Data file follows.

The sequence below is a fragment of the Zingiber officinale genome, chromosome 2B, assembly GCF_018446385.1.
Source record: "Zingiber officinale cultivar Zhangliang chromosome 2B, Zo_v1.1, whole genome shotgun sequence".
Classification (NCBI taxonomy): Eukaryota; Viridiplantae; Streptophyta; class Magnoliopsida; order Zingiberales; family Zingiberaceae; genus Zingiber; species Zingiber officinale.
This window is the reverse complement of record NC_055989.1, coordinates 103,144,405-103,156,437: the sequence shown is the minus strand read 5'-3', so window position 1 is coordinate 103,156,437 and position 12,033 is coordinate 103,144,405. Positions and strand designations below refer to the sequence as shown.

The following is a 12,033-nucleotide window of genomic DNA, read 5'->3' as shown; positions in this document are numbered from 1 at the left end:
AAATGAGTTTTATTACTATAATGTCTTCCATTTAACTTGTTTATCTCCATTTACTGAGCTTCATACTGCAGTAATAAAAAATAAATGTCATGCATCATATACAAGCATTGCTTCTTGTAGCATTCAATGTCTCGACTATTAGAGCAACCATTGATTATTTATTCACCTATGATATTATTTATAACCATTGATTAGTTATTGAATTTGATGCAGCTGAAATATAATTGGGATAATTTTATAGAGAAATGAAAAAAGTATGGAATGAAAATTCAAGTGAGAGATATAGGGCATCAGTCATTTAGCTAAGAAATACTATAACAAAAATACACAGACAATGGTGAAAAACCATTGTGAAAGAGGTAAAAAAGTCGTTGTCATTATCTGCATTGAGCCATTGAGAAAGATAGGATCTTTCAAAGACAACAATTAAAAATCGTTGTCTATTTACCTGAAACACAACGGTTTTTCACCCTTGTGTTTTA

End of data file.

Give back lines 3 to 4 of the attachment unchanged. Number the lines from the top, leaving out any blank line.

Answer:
Classification (NCBI taxonomy): Eukaryota; Viridiplantae; Streptophyta; class Magnoliopsida; order Zingiberales; family Zingiberaceae; genus Zingiber; species Zingiber officinale.
This window is the reverse complement of record NC_055989.1, coordinates 103,144,405-103,156,437: the sequence shown is the minus strand read 5'-3', so window position 1 is coordinate 103,156,437 and position 12,033 is coordinate 103,144,405. Positions and strand designations below refer to the sequence as shown.